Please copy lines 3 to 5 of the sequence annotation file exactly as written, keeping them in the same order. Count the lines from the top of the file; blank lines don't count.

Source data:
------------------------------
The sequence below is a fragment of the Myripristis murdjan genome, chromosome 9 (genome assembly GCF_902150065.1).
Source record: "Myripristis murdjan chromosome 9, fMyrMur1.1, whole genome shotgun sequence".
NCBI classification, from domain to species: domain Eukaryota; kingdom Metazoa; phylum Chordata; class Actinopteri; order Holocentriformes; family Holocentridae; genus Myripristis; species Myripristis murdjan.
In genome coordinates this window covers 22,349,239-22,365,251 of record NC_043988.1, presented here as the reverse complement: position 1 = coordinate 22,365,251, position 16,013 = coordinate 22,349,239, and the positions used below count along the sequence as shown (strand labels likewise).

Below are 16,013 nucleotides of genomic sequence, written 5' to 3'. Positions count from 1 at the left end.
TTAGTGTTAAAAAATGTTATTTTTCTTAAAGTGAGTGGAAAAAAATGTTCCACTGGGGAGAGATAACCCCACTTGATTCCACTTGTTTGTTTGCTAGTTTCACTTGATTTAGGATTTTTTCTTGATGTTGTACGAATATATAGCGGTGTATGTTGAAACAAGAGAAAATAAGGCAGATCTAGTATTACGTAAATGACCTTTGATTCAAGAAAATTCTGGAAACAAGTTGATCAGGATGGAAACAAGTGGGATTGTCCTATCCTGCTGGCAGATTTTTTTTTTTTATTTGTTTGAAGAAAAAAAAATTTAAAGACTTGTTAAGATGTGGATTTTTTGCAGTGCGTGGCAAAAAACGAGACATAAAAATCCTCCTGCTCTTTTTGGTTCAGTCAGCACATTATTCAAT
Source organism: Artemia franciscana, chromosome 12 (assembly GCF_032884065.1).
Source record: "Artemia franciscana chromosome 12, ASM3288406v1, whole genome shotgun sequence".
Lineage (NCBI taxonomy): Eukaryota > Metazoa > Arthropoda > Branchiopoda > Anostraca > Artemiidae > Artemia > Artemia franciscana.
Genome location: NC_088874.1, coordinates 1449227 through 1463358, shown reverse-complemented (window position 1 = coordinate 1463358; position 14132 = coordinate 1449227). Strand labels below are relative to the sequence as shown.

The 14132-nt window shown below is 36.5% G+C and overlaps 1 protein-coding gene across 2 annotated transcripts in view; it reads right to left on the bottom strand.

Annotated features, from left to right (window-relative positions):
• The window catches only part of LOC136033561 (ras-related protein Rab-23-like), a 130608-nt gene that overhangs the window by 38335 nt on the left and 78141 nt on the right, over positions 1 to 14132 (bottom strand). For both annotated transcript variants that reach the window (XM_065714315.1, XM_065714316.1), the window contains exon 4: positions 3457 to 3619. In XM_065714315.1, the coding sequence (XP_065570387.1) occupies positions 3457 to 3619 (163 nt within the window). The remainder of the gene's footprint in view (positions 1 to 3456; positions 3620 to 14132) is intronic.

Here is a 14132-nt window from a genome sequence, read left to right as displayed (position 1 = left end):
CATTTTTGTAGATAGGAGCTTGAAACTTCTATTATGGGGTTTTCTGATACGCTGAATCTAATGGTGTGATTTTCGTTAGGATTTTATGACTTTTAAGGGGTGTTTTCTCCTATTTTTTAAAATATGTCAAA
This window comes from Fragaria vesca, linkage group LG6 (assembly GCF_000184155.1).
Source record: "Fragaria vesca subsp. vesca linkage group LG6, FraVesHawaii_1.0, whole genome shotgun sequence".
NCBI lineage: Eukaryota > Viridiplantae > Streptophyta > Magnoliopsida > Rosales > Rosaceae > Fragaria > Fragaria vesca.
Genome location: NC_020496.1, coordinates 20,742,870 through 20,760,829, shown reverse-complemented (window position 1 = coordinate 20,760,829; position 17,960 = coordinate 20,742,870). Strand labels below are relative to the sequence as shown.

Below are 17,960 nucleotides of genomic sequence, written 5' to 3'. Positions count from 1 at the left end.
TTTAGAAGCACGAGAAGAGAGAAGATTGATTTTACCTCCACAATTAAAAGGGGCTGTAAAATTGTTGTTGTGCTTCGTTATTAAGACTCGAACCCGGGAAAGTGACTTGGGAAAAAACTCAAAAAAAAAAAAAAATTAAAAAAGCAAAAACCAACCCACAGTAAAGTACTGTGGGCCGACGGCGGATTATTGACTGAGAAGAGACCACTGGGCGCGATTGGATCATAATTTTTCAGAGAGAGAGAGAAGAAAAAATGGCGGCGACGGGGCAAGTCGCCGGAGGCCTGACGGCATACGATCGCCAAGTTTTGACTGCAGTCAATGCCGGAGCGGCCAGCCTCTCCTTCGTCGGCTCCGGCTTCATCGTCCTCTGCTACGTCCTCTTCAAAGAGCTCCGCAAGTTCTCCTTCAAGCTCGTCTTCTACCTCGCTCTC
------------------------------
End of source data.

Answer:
NCBI classification, from domain to species: domain Eukaryota; kingdom Metazoa; phylum Chordata; class Actinopteri; order Holocentriformes; family Holocentridae; genus Myripristis; species Myripristis murdjan.
In genome coordinates this window covers 22,349,239-22,365,251 of record NC_043988.1, presented here as the reverse complement: position 1 = coordinate 22,365,251, position 16,013 = coordinate 22,349,239, and the positions used below count along the sequence as shown (strand labels likewise).

Below are 16,013 nucleotides of genomic sequence, written 5' to 3'. Positions count from 1 at the left end.